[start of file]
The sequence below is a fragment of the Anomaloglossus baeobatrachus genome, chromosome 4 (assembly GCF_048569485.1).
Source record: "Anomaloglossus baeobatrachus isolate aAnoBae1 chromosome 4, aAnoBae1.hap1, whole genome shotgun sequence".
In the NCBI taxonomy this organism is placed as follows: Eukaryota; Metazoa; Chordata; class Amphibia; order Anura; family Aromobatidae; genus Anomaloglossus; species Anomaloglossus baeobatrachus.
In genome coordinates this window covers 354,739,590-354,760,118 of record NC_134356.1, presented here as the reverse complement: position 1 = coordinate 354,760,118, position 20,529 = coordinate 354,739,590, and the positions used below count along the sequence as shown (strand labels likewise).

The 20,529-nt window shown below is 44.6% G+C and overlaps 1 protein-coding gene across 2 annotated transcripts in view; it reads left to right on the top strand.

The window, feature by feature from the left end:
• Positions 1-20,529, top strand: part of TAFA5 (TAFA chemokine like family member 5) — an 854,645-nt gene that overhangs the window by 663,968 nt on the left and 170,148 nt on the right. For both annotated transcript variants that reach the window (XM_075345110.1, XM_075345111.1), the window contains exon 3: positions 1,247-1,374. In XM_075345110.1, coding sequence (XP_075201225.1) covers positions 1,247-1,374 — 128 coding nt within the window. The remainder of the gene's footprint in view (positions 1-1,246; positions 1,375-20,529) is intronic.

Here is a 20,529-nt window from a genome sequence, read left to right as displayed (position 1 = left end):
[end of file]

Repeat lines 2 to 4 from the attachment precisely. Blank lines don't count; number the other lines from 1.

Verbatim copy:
Source record: "Anomaloglossus baeobatrachus isolate aAnoBae1 chromosome 4, aAnoBae1.hap1, whole genome shotgun sequence".
In the NCBI taxonomy this organism is placed as follows: Eukaryota; Metazoa; Chordata; class Amphibia; order Anura; family Aromobatidae; genus Anomaloglossus; species Anomaloglossus baeobatrachus.
In genome coordinates this window covers 354,739,590-354,760,118 of record NC_134356.1, presented here as the reverse complement: position 1 = coordinate 354,760,118, position 20,529 = coordinate 354,739,590, and the positions used below count along the sequence as shown (strand labels likewise).